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Main Siem Reap airport work ‘done by March’

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An aerial view of Siem Reap Angkor International Airport (SAI) located in Sotr Nikum district’s Ta Yek commune east of Siem Reap town. PHOTO SUPPLIED

Main Siem Reap airport work ‘done by March’

Siem Reap Angkor International Airport (SAI) will be a major infrastructural feat that expands and improves the Kingdom’s air passenger and cargo services, bringing in more foreign tourists to fuel post-Covid-19 recovery in the industry.

State Secretariat of Civil Aviation (SSCA) chief Mao Havannall made the remark last week during a technical site visit to the three-phased airport project in Sotr Nikum district’s Ta Yek commune east of Siem Reap town.

SAI developer Angkor International Airport Investment (Cambodia) Co Ltd (AIAI) reported that the main work on the initial phase had passed the 75-per-cent completion mark earlier this month, costing a total of $620 million.

The company affirmed its commitment to reaching 100 per cent by end-March – up from the 90 per cent rate put forward last month – as well as commissioning and opening the airport by October, barring a major setback.

AIAI disclosed that the gross investment figure had been revised up to $1.100 billion in 2022 from $880 million in 2019. Previous reports indicated that the latter sum had been earmarked for all three phases, with $500 million to be spent on the first and second.

The global aviation industry as a whole experienced post-Covid recovery and growth in the second half of 2022, albeit uneven, Havannall remarked.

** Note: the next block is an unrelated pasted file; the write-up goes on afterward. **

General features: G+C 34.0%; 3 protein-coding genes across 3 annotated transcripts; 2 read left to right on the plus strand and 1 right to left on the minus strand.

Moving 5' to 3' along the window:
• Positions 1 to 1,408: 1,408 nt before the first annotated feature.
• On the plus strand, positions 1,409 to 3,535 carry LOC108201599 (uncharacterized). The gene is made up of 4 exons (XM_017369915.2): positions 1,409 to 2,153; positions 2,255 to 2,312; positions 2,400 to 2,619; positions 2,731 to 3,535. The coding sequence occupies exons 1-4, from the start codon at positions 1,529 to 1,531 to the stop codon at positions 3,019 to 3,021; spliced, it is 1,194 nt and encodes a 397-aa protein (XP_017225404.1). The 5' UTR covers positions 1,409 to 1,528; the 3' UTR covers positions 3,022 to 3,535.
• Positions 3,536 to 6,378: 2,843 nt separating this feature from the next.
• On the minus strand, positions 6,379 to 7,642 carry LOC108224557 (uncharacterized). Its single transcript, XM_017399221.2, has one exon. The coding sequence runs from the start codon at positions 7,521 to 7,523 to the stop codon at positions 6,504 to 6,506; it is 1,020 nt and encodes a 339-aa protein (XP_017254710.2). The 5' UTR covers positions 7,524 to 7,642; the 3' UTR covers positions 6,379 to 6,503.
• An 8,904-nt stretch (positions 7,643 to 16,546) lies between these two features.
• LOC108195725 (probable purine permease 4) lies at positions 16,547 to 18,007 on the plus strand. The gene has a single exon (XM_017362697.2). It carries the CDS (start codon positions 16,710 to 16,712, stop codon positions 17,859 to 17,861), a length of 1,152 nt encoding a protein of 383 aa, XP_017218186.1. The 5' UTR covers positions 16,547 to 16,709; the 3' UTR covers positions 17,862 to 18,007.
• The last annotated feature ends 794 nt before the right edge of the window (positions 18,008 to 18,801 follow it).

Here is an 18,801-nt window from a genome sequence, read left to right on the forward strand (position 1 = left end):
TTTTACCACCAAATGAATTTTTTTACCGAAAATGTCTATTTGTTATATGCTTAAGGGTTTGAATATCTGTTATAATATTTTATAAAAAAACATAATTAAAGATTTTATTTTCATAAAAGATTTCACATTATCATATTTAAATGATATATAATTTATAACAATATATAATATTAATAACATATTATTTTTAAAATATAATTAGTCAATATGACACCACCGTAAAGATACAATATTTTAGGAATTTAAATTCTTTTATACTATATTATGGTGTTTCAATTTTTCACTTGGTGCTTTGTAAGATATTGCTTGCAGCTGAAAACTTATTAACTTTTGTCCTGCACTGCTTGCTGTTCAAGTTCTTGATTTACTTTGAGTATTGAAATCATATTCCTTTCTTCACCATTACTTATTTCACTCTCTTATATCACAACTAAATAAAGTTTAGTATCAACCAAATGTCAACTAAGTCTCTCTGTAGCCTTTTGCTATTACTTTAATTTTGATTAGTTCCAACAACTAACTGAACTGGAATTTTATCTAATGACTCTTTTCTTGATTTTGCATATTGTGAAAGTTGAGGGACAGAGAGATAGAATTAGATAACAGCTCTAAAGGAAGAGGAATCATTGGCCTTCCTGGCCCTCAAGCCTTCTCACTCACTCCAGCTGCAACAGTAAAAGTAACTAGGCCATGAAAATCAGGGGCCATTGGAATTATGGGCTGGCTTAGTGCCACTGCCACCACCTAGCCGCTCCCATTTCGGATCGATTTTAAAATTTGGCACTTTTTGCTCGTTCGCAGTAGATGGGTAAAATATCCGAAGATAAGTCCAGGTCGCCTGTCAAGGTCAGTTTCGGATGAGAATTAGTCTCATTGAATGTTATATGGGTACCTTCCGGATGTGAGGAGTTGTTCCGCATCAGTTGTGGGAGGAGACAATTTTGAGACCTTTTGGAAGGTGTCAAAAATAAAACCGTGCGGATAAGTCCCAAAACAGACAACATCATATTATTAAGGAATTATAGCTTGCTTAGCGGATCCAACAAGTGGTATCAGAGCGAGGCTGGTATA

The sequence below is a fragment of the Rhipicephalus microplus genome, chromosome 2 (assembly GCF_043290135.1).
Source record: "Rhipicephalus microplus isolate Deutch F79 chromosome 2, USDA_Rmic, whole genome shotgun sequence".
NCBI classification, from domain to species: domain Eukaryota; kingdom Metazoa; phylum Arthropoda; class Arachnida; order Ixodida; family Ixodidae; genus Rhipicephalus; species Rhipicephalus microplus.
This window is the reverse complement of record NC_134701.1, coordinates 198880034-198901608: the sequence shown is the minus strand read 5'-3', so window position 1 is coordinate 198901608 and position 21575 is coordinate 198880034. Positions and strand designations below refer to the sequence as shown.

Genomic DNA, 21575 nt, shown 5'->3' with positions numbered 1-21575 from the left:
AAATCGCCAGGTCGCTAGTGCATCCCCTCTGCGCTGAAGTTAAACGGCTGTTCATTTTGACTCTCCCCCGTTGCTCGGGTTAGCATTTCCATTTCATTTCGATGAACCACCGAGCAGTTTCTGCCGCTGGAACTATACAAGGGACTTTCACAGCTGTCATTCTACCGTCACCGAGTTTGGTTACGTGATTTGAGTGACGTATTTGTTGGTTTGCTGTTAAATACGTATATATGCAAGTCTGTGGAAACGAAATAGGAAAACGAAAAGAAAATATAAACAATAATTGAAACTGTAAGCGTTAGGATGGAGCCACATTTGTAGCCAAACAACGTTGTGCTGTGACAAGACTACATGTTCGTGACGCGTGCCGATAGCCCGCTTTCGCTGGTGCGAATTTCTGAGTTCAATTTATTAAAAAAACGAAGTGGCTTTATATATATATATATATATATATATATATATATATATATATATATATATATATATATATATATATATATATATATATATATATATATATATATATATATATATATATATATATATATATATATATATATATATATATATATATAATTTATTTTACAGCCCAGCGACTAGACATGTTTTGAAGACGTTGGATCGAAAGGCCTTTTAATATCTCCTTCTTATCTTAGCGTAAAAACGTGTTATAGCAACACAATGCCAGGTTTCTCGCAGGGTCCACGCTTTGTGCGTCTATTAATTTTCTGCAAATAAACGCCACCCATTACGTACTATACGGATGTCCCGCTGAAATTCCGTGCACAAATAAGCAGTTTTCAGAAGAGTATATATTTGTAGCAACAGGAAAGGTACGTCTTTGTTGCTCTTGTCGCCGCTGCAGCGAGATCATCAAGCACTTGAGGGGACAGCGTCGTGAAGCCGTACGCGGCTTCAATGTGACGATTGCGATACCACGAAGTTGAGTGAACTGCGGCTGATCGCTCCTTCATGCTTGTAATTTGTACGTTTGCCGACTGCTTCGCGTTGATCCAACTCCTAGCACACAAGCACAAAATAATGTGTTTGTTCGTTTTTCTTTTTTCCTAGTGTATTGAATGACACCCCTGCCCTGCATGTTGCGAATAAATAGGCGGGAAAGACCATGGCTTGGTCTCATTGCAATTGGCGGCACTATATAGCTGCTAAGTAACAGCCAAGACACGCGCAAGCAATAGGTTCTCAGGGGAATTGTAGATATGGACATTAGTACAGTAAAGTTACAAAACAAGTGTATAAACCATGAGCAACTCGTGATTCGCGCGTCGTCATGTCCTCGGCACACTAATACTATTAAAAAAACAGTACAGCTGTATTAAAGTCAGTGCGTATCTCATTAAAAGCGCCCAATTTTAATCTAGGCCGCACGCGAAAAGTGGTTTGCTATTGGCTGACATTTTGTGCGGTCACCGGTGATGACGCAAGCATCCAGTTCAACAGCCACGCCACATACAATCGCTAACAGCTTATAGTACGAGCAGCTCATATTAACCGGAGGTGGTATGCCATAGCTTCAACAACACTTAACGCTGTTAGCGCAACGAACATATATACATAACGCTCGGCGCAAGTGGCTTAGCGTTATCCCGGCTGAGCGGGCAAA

Countries are “reopening” and easing Covid-related travel restrictions, including in the Asia-Pacific region, and this will stimulate recovery in the aviation industry, he said, noting that a general return to pre pandemic conditions is expected in 2023-2024 among more optimistic outlooks.

Air transport infrastructure offers a growing portfolio of investment opportunities, as economic activity in the Kingdom picks up faster than 2021 predictions would suggest, and tourism along with other sectors return to some semblance of normalcy, he claimed.

Havannall speculated that the airport would be a major driver for long-term and sustainable growth of Cambodia’s economy as well as competitiveness amid regional and global economic integration.

Cambodia has by and large been building even stronger, more consistent and coherent economic cooperation and relations with development partners, and continues to introduce and implement financial and socio-economic intervention policies to manage Covid, stabilise the economy and improve people’s livelihoods, he added.

Speaking to The Post on February 21, Pacific Asia Travel Association Cambodia Chapter chairman Thourn Sinan remarked that the airport will accommodate long-haul flights and encourage the addition of more routes linking the Kingdom to regional and global destinations.

“If it can be up and running within the year, the airport will be an impetus, providing more options for travellers amid the current gradual course of recovery,” he said.

“We do hope that the airports will connect to more destinations, thus bringing Cambodia closer, and drawing in more tourists.”

Breaking ground on March 15, 2020 on a 700.06ha site, the 4E-category airport will reportedly be able to receive about seven million passengers per year initially, 10 million by 2030, and 20 million by 2050. Similarly, annual cargo capacity is also expected to rise from 10,000 tonnes initially to 60,000 tonnes by 2050.

For reference, in the “4E” code designation, the number “4” means that the airport’s runway is longer than 1,800m and the letter “E” signifies that the runway is designed for aircraft with a wingspan of up to but not including 65m, and landing gear where the outside edges of the outermost wheels are less than 14m apart.


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